Three Billboards Outside Ebbing Missouri
Starring Frances McDorman, Sam Rockwell, Woody Harrelson, Abbie Cornish, Peter Dinklage, Caleb Landry Jones, Lucas Hedges, John Hawkes,
What the trailer makes look like a comedy is surprisingly very sad. From writer/director Martin McDonagh (In Bruges, Seven Psychopaths) comes another ambitiously vulgar, sarcastically brilliant script that audience’s familiar with his work will admire. His screenplays are always the highlight of the film, due to their provocative language, and I don’t just mean curse words. One of the drawbacks here are racist and homophobic punch lines. Still, the characters are wildly colorful, and even more interesting than usual since McDonagh has a female in the lead. McDormand (Hail Caesar, Moonrise Kingdom) has played shades of this role before, it’s sort of her thing. Regardless of the familiarity she lands so many hilarious and touching moments that elevate Three Billboards. Nearly equal is Rockwell (Woman Walks Ahead, Mr. Right) who hasn’t had a role this good in years, and gets the biggest character arc.
Unhappy with the local sheriff’s investigation into the murder of her daughter, Mildred Hayes (McDormand) rents three large billboards just outside of town. She calls out nice guy Sheriff Bill Willoughby (Harrelson), because the buck must stop somewhere. Willoughby is dying with cancer, and while the town empathizes with Hayes loss, they side with the police department against her radical billboards that detail how her daughter died. “Raped while dying”. Officer Jason Dixon (Rockwell), a backward racist, takes the most offense to Hayes billboards, putting pressure on her friends in an attempt to end the controversy. Hayes figures the more her daughters case stays in the news, the better chance the man who raped, murdered and burnt her alive will be found.
Both McDormand and Rockwell might receive awards attention from the film, but the original screenplay category just got a new shortlist contender.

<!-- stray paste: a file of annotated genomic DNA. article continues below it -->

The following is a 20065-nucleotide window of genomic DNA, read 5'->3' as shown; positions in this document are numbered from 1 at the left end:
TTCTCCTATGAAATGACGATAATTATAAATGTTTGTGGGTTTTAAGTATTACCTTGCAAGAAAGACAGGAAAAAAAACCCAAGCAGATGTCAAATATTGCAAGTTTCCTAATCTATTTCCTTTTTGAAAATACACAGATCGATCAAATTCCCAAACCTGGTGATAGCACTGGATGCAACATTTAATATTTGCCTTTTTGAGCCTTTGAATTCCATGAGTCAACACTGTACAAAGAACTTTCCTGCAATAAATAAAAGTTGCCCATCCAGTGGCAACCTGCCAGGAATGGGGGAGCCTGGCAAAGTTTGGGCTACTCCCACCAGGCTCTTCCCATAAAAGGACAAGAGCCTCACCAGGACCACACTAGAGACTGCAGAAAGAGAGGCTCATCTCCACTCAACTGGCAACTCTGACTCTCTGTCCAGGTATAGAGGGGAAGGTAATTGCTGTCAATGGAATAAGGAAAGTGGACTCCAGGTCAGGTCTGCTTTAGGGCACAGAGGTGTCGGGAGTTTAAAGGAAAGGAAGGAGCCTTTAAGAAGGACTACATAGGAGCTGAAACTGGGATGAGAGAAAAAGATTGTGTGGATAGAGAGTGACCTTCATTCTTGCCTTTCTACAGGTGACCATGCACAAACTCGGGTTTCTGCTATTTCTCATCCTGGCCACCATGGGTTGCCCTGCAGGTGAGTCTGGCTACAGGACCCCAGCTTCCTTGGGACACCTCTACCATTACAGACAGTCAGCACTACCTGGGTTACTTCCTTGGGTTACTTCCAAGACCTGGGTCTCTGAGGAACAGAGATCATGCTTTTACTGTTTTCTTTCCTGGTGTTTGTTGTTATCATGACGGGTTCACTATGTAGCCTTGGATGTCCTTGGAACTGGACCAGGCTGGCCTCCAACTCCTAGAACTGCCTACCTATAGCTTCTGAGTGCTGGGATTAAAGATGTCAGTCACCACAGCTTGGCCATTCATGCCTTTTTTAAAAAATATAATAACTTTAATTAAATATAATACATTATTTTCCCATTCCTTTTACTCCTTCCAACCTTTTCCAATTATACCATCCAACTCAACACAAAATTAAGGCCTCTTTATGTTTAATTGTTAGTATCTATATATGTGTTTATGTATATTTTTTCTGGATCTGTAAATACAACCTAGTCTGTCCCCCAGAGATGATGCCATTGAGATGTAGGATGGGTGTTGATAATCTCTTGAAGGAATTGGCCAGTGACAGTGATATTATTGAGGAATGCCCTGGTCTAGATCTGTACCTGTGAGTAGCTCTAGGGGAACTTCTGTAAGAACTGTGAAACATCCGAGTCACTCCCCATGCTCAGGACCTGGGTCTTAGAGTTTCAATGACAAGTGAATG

While the story is full of surprising character developments and showing that even bad people have good sides, the biggest shock is just how dark the subject matter is willing to go. It’s rare to see such a sarcastic comedy explore pain, loss and forgiveness the way it’s presented here. The characters, all of them, even down to minor roles like Cornish who plays the Sheriff’s wife, are unpredictable. At no point in Three Billboards, do you know how it will end. McDonagh keeps the audience engaged for a solid two hours in a script that’s as fresh as anything we’ve seen this year. Sometimes the vulgarity pushes it’s limits and seems out of place in more intimate moments. But vulgarity has become routine for sarcasm these days and it’s played to full effect, as seen in the red band trailer.
Both McDormand and Rockwell might receive awards attention from the film, but the original screenplay category just got a new shortlist contender. One of the most exquisitely written scenes is where Mildred explains “culpability” to the local priest who visits her home. He too wants to impress the removal of the billboards. Three Billboards might not have the levity of a Coen Brothers script, but the presentation is certainly in that vein. McDormand owns this film with her grizzly nature and soft inside and if this isn’t a best ensemble nomination, I don’t know what is.
Equal part sarcastic humor and painful subject matter.